In 1827, the textile entrepreneur Wilhelm Dietrich Lenssen hastily sketched the workings of mechanical looms in England into his travel diary. The risky industrial espionage paid off when, in the same year, the first steam engine was set in motion in Rheydt. Soon the machines in the Lower Rhine region required a large number of factory workers, large-scale coal mining, and iron and steel production. The early “fires” of industrialization grew to engulf the region transforming Mönchengladbach into the “German Manchester” of textile production. Harnessing this new power disrupted not only the landscape and social fabric but also the understanding of historicity and the future. The constraint of natural cycles, day and night, seasons, and absolute space seemed surmountable, unleashing the promise of growth. New energy systems gave birth to new energy cultures. To this day, the burning of former fauna and flora, since condensed into coal and oil, is no less mystifying than the concept of energy itself. As the ability to emit heat, radiate light, or perform work, energy is ubiquitous yet hardly tangible. Easier to grasp are the particular technologies, histories, politics, and institutions of a system founded on fossil capital (Andreas Malm), which continues to determine the horizon of thought and action, as well as visual culture. Inevitably art is interwoven with conflicts over resource extraction, from Garzweiler to Lubumbashi. In the former office and workshop of the electrical- sanitary-heating family business F.W. Mertens jr. located in Mönchengladbach since 1875, the exhibition ‘Fire demands its Fuel’ turns to the relationship between art, energy, and fossil capitalism.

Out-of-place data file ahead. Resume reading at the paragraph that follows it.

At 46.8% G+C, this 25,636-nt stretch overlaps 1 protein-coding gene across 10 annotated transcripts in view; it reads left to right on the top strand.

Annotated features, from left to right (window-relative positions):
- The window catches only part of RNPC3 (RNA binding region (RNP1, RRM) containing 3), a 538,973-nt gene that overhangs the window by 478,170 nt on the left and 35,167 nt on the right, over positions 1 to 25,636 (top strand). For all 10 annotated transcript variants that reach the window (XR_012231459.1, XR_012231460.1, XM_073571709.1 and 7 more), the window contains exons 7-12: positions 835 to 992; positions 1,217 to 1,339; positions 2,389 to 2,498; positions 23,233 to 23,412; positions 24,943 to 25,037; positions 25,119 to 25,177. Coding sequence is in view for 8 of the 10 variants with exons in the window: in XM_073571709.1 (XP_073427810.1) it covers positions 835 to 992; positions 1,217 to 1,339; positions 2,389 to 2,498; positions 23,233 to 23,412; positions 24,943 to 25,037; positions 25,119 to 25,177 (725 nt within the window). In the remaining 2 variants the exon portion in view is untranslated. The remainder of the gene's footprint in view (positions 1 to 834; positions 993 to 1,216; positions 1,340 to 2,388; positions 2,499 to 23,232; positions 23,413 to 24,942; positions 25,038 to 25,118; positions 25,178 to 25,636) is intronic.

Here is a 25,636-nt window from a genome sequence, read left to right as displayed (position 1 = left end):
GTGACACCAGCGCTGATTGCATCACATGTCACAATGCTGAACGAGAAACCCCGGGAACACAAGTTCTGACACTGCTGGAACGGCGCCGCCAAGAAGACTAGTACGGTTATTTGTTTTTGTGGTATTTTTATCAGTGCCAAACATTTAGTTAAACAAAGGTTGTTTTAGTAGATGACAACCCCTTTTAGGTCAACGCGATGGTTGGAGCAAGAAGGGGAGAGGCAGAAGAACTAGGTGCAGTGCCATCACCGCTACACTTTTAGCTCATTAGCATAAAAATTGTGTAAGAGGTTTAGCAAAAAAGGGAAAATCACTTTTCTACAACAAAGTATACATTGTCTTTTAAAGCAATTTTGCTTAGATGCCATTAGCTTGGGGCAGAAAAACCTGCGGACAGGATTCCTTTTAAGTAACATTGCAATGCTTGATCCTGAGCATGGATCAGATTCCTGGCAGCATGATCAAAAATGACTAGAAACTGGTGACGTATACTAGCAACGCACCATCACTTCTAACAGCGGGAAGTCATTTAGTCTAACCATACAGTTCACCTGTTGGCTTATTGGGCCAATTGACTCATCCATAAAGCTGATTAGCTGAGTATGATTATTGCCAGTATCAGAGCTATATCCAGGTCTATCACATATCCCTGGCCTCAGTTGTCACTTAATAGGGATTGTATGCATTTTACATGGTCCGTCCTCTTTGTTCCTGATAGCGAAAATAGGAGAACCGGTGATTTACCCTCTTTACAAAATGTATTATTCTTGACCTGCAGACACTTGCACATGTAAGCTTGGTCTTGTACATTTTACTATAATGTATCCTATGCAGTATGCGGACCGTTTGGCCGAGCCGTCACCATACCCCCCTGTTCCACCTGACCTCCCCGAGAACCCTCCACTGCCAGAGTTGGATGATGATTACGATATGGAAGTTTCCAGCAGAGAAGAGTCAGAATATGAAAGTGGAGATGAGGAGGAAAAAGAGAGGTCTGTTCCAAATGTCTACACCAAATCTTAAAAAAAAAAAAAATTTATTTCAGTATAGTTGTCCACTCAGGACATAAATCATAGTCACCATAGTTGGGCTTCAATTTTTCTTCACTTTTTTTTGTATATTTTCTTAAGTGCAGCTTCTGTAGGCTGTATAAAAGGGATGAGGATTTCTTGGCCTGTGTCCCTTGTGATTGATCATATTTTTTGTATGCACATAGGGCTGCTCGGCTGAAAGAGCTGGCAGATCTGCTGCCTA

Working in the copper and cobalt mining city of Lubumbashi and trained as an electrical engineer and mathematician, artist Jean Katambayi Mukendi (b. 1974) operates at the nexus of energy, ecology, and the post-colonial in the Democratic Republic of Congo. His “Afrolamps“ geometric ballpoint pen drawings of stylized light bulbs and circuits – as well as a sculpture made entirely of paper, cardboard and a few electrical parts, move between technical construction sketches and prototypes for a self-determined appropriation of technology.
The reproduction of the 1975 competition drawing for the expansion of the oil city Houston’s Museum of Art by Chilean artist and trained architect Juan Downey (1940-1993) is also situated between utopian vision and concrete architectural and infrastructure projects. Two years after the military coup in his home country that followed the expropriation of international mining corporations, Downey designed a self-sufficient and regenerative geothermal system for the building that would generate steam for heating and cooling. Originally, Downey suggested to the museum’s director that oil should flow from the walls of the exhibit spaces. Natural and man-made energy systems permeate Downey’s work, which is based on early experiments with video, computer art, and cybernetics.
The kinetic sculpture Blaue Pistole (Blue Gun), made by postwar artist Irma Hünerfauth (1907-1998), functions as a sound object in which a composition of metal scrap pieces is set into vibration as if by a “gust of nature’s wind” (Hünerfauth). The poem to be heard, written, and spoken by the artist, exposes the deceptive peace of the affluent society of her time, which, still surrounded by World War II scrap, was already busily rearming. In the exhibition, Hünerfauth’s “Talking Box” ultimately alludes to the importance of arms manufacturing as a motor of fossil industrialization.